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In some North American speech (not sure about Canada;), I have long noted the pronunciation of certain consonant combinations that seem to have drifted to what sounds like some form of glottalised stop. The most common example is in the second syllable of the word 'didn't ': the second 'd' sound to my ears is not the classical 'd' standardly spoken of English speakers, native or non-; it comes out as 'di'n't'. What the hay???

As far as I can tell, it is not obviously regionalised to any particular geographical area, socio-economic sector or ethnic background. That is, it seems to be pretty pervasive across the States. (Hawaii I don't know about; I'm always busy at the luau).

I am very interested to note that Blacks and Hispanics are as likely to use it as N. Americans of European descent. That may be because I have not paid enough attention, or that these afford larger sample groups by far and swamp out the rest.

The literature - that includes disclosures/reports by non-academic speaker/users and cross-generational accounts - surprisingly, contains lots of references to such changes right across the globe, including the States but none seem to touch on this particular glottalisation. What's the haps?

  • I use a glottal stop in kitten (where I think its use is truly widespread in the U.S.) but not didn't. I believe there's lots of literature on the glottal stop in AmE in words like kitten, cotton, button, satin. Would that do, or are you asking specifically about the one in didn't (which I would guess is a rarer instance of essentially the same phenomenon)? – Peter Shor Sep 28 '16 at 14:40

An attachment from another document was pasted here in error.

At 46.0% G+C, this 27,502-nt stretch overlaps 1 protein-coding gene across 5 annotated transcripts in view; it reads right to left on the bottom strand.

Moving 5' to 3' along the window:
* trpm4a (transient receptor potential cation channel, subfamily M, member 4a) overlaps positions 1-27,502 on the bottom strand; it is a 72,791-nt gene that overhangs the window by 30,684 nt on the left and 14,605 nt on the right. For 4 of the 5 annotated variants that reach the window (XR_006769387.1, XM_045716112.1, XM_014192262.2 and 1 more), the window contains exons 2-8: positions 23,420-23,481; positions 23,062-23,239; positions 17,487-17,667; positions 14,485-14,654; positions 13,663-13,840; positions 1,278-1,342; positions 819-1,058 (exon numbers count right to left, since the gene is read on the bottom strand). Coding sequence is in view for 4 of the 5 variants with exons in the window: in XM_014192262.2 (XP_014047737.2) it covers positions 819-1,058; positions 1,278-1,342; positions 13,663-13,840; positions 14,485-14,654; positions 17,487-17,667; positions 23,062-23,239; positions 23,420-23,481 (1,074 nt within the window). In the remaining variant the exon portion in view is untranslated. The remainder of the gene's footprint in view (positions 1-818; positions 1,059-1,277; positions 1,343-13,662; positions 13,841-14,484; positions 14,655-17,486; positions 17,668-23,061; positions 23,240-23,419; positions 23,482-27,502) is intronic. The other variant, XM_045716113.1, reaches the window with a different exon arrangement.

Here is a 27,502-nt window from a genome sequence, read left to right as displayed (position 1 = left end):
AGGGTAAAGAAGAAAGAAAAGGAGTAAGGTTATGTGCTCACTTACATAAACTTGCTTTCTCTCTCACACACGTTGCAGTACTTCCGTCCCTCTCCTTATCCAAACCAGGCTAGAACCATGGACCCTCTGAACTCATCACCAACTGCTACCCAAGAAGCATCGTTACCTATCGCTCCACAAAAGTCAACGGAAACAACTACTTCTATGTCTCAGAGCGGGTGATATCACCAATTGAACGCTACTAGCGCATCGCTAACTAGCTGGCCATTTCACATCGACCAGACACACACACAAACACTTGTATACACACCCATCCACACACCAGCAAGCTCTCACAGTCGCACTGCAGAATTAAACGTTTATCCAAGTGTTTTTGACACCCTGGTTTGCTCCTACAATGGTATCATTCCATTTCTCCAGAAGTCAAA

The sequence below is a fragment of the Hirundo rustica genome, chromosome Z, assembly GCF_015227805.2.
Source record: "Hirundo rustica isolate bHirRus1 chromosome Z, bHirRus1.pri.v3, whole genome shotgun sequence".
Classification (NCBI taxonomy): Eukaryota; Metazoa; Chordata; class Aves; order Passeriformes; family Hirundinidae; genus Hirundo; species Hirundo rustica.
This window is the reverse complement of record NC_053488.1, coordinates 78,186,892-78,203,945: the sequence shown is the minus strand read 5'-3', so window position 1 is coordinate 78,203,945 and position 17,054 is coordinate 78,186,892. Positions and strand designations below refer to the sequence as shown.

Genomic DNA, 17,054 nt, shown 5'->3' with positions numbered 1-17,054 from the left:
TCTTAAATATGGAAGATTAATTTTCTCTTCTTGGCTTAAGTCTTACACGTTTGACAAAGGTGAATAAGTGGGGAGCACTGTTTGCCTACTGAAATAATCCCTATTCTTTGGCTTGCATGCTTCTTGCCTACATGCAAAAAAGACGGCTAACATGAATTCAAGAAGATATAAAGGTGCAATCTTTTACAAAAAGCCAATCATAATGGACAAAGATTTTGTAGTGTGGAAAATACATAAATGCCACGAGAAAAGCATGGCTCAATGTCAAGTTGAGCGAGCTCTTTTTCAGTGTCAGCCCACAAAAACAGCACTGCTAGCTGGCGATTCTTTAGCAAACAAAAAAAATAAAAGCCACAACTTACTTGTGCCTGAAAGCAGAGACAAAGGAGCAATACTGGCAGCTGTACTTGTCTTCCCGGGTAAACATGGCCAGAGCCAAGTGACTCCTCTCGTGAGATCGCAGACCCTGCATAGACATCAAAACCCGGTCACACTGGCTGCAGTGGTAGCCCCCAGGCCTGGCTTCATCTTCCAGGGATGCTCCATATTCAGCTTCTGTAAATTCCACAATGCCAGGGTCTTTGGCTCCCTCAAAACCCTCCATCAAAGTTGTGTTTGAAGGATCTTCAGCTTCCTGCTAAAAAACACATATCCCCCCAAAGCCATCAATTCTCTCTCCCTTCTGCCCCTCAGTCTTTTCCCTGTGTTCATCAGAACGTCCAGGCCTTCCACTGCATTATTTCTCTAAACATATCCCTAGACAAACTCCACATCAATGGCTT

• Thanks Peter. I have waited for some time before moving beyond the possibility that it may just normal statistical variation. But it is quite distinct and widespread and I can detect no unifying pattern. Even careful Brit speakers will tend to shorten the middle 't/tt' in your list of words in the direction of gl-isation so that I chalk up to normal lenition. One of my native languages has g/stops (!) so I am pretty attuned to them. Further, in learning English, my fellow countryfolk do not carry over the g/s. I also cite 'didn't' as an example because it's an unsual candidate for g/s'ing. – neveRu Sep 28 '16 at 16:37
  • See this question. – Peter Shor Sep 29 '16 at 21:06
  • Peter. Again with a thank you. I shall fine tooth comb my way through those responses and see how my hair is parted on the other side. And I shall keep my ears peeled for more occurrences, mainly on everymantv – neveRu Sep 30 '16 at 7:44

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